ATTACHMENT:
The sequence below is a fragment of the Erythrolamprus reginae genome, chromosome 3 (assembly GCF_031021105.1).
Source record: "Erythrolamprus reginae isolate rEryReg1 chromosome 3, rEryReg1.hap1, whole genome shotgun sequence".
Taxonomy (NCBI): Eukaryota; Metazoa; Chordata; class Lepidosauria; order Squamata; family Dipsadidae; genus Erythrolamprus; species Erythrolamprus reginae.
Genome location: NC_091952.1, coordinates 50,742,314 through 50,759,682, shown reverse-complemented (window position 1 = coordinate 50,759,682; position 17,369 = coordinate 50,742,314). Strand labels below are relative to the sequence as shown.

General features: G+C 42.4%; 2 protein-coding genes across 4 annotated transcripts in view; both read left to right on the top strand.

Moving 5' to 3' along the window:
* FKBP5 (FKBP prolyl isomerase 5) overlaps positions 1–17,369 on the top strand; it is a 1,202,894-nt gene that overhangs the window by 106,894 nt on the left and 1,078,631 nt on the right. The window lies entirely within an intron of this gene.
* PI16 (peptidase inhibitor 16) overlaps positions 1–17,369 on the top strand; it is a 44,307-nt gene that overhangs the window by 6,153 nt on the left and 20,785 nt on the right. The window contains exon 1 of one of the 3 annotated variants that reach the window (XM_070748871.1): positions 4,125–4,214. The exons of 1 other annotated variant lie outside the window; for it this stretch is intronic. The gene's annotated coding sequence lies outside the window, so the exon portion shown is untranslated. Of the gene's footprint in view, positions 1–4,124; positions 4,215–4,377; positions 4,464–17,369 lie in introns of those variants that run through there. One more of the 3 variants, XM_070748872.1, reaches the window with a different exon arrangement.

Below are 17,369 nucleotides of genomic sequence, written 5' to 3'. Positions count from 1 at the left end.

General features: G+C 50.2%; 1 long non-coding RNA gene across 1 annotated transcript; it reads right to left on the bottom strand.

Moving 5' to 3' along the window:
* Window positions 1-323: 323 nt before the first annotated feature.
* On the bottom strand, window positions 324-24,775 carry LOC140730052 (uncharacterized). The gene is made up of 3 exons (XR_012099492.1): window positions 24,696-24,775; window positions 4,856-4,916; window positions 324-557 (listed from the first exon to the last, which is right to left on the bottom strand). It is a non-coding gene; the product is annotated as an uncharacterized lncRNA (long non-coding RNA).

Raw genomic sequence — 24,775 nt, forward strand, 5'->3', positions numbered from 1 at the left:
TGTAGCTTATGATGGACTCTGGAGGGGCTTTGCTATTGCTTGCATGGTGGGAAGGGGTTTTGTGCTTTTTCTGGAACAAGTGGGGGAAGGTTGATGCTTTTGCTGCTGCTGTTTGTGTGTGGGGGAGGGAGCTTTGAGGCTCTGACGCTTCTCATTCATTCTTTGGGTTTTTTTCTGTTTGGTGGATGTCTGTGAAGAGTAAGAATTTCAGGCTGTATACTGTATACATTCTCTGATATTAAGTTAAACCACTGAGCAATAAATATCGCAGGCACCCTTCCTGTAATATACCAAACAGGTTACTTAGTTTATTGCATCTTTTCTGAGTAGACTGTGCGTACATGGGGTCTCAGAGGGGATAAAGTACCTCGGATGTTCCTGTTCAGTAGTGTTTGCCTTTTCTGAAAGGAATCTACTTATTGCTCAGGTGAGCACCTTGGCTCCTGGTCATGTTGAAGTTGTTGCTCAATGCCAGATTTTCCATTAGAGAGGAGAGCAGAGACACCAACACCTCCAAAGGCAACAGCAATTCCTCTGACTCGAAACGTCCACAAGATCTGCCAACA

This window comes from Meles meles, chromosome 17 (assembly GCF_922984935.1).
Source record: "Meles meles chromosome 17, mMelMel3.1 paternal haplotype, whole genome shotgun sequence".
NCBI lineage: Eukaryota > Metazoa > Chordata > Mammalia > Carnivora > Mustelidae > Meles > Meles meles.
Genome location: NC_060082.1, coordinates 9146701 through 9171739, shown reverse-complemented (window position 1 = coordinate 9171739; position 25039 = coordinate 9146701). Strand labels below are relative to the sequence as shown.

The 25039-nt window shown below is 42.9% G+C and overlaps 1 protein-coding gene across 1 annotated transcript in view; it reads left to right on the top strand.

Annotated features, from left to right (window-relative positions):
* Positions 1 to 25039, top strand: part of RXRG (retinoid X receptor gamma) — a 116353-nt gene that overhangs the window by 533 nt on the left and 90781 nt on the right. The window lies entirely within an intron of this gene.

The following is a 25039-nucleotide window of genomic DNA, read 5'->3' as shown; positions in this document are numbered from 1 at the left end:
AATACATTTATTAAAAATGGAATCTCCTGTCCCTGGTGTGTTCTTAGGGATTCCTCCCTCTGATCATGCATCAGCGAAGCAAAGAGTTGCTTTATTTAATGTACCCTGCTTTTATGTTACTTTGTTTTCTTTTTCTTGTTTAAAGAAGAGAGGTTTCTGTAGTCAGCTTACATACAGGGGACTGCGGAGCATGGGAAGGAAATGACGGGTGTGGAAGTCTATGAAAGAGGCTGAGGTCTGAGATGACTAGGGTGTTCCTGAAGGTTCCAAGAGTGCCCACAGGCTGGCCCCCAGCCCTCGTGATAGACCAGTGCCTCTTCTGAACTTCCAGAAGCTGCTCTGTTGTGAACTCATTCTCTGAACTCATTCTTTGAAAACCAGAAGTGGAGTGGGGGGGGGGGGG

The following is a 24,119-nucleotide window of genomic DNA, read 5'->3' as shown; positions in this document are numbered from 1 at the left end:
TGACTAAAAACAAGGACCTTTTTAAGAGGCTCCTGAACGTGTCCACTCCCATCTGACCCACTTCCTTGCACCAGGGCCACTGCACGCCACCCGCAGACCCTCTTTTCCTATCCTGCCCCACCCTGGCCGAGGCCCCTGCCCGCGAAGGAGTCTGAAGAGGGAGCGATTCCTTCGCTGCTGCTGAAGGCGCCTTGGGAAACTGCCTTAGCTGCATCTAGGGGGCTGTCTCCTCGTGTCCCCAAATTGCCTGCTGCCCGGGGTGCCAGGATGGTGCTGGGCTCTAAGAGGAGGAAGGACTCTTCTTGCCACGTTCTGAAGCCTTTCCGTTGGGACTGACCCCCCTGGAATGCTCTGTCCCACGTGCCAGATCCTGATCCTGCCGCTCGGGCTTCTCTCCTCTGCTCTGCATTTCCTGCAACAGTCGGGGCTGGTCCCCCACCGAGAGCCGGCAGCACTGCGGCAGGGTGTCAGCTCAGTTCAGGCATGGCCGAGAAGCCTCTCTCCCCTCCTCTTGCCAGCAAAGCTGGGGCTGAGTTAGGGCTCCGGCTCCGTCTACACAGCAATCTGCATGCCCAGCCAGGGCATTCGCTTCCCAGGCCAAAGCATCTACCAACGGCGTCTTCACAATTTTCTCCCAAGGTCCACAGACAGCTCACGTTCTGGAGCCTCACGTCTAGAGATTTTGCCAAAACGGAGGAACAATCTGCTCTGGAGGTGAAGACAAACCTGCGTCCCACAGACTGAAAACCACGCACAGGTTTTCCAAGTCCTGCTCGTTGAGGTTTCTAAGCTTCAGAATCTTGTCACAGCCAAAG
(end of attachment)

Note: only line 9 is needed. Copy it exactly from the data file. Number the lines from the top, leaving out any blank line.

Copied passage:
Below are 17,369 nucleotides of genomic sequence, written 5' to 3'. Positions count from 1 at the left end.